It’s much more normal to say your goodbyes at the end of the summer. You wish a bon voyage to the friends you made in the city, to your final dose of R&R at the beach, to your only glimmer of motivation that brought you to zumba four times a week. But because I have to be different for arbitrary reasons, I’m saying (some of) mine now. Also, I just love Shakespeare and have since the first grade when I tried to produce Romeo and Juliet on my elementary school cafeteria’s stage (true story, rehearsals were held during recess, most of our time was spent imagining and re-imagining the scene in which we’d sing LMNT’s “Hey Juliet”), so I’m going to use a quote of his whenever I can.
In this case, for me, parting is sweet sorrow because we aren’t actually parting for eternity. And before I go further, let me preface that with this very long… preface (??):
Over the last two and a half years — yes, The FYD is knee-deep in toddlerhood — The Fro-Yo Diaries has become more and more candid. And it’s grown into this magical, free spirited (probably braless if it were human) thing because talking to all of you (are you out there? yes, you!!) is just me having long-winded, one-sided conversations with my MacBook. I now speak fluent Keyboard, and I’m so good at it that I may be showing early signs of carpal tunnel. Clearly, I blossom.
Sometimes, it’s easier to write this way. It’s so easy, in fact, that 99 percent of the times I meet an FYD reader for the first time in person, she will tell me how weird our initial interaction is because she feels like she already knows me; she often will laugh, saying, “This is exactly how I thought you’d speak,” or even “This is such a YOU outfit!” even though a) we’ve never met and b) I don’t even always know what a ME outfit is, so I’m very impressed that you do!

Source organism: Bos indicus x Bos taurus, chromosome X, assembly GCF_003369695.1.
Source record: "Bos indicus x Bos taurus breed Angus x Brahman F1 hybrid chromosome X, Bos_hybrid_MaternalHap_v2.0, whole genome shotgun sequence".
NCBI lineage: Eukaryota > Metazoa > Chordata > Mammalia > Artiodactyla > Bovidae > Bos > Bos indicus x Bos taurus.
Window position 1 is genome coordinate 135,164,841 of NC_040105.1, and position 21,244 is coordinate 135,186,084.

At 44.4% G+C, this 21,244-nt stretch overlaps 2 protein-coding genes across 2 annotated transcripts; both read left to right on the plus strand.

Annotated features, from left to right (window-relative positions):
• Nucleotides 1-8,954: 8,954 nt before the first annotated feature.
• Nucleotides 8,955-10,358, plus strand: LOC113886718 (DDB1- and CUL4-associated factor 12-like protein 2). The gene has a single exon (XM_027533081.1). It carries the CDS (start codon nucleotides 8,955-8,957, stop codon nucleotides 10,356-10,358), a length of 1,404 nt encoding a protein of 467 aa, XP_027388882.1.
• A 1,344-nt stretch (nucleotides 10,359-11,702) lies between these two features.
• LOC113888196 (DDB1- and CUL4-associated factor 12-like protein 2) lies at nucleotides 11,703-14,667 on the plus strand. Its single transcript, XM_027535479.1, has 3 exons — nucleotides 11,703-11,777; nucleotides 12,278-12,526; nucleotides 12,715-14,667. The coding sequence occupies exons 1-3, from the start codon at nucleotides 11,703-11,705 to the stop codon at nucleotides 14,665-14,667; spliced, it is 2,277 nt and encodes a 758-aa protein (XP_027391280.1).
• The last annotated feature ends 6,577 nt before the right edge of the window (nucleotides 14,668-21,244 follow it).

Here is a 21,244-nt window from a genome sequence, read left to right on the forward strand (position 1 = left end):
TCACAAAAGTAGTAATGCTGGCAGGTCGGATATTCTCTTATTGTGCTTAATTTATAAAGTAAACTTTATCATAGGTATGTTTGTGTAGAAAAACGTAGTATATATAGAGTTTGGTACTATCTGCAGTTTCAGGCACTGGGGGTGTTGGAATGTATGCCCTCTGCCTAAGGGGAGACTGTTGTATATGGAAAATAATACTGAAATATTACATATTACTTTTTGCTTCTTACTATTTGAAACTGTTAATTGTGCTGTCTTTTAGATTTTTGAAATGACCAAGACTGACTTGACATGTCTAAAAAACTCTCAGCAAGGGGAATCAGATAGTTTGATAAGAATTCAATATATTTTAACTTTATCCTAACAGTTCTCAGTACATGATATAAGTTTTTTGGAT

I guess this means I might be doing something right. I’ve created an identity, perhaps an alter ego. I’ve broken boundaries (hopefully one day, the glass ceiling) and put it all on the table in doing what I love the most — getting away with saying out loud what everyone else is thinking.
There is a downside to writing like this, though, and it’s that my computer screen is a literal and metaphorical mirror. My life has definitely extended past it, but it’s hard to bring The FYD up to speed when it’s stuck in its own universe. That doesn’t mean it can’t morph like Miley Cyrus’ hair, but it will be, like Miley Cyrus’ hair, a noticeable transition when it does so. And though you know me, there are a lot of stories I haven’t yet told simply because they aren’t, or haven’t been, FYD material. If you didn’t already know, I love self-depreciating humor writing. One day, you’ll hopefully read the 20 page (single spaced, hell yeah) memoir I wrote about my family’s recent Thanksgiving in Ohio, or the one about my relationship with my now-deceased grandma, or the one about how I formed this weird theory in the beginning of high school that my anxiety disorder was directly related to the “ball game” (think first, second, and third base) and thus proceeded to relay my escapades to my mother in the hopes that my panic attacks would subside.
And yes, that’s just the beginning of it.
SO, getting to ze point: Over the next seven-ish months I will be heading far and wide out of my comfort zones. Two months as a counselor at an all-boys camp in Maine, one week home, and then (trumpets, please, Jason Derulo), five months living abroad in Prague (!!!!!!).
Just THINK of all the things I’m going to have to write about!!!!!